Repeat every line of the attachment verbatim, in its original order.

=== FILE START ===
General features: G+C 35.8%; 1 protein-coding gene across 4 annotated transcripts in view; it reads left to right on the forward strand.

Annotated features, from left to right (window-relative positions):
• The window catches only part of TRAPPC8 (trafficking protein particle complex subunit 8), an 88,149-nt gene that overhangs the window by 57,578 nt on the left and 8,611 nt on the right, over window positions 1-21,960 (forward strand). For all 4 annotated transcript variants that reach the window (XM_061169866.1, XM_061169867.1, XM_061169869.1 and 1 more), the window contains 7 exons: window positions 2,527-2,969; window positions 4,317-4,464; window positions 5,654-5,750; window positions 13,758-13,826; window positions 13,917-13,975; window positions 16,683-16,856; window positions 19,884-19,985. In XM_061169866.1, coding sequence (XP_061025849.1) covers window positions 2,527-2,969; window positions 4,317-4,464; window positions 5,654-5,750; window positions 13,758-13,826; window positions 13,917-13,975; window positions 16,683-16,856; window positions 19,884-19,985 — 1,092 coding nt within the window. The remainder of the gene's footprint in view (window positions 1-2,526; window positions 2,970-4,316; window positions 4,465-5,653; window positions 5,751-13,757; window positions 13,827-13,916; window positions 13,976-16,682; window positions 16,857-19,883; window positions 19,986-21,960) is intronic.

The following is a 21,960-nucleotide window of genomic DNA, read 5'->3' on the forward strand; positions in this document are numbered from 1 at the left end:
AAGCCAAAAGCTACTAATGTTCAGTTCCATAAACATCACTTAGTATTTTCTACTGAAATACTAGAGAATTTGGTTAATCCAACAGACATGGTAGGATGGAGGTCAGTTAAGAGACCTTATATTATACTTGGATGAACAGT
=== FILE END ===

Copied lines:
General features: G+C 35.8%; 1 protein-coding gene across 4 annotated transcripts in view; it reads left to right on the forward strand.

Annotated features, from left to right (window-relative positions):
• The window catches only part of TRAPPC8 (trafficking protein particle complex subunit 8), an 88,149-nt gene that overhangs the window by 57,578 nt on the left and 8,611 nt on the right, over window positions 1-21,960 (forward strand). For all 4 annotated transcript variants that reach the window (XM_061169866.1, XM_061169867.1, XM_061169869.1 and 1 more), the window contains 7 exons: window positions 2,527-2,969; window positions 4,317-4,464; window positions 5,654-5,750; window positions 13,758-13,826; window positions 13,917-13,975; window positions 16,683-16,856; window positions 19,884-19,985. In XM_061169866.1, coding sequence (XP_061025849.1) covers window positions 2,527-2,969; window positions 4,317-4,464; window positions 5,654-5,750; window positions 13,758-13,826; window positions 13,917-13,975; window positions 16,683-16,856; window positions 19,884-19,985 — 1,092 coding nt within the window. The remainder of the gene's footprint in view (window positions 1-2,526; window positions 2,970-4,316; window positions 4,465-5,653; window positions 5,751-13,757; window positions 13,827-13,916; window positions 13,976-16,682; window positions 16,857-19,883; window positions 19,986-21,960) is intronic.

The following is a 21,960-nucleotide window of genomic DNA, read 5'->3' on the forward strand; positions in this document are numbered from 1 at the left end:
AAGCCAAAAGCTACTAATGTTCAGTTCCATAAACATCACTTAGTATTTTCTACTGAAATACTAGAGAATTTGGTTAATCCAACAGACATGGTAGGATGGAGGTCAGTTAAGAGACCTTATATTATACTTGGATGAACAGT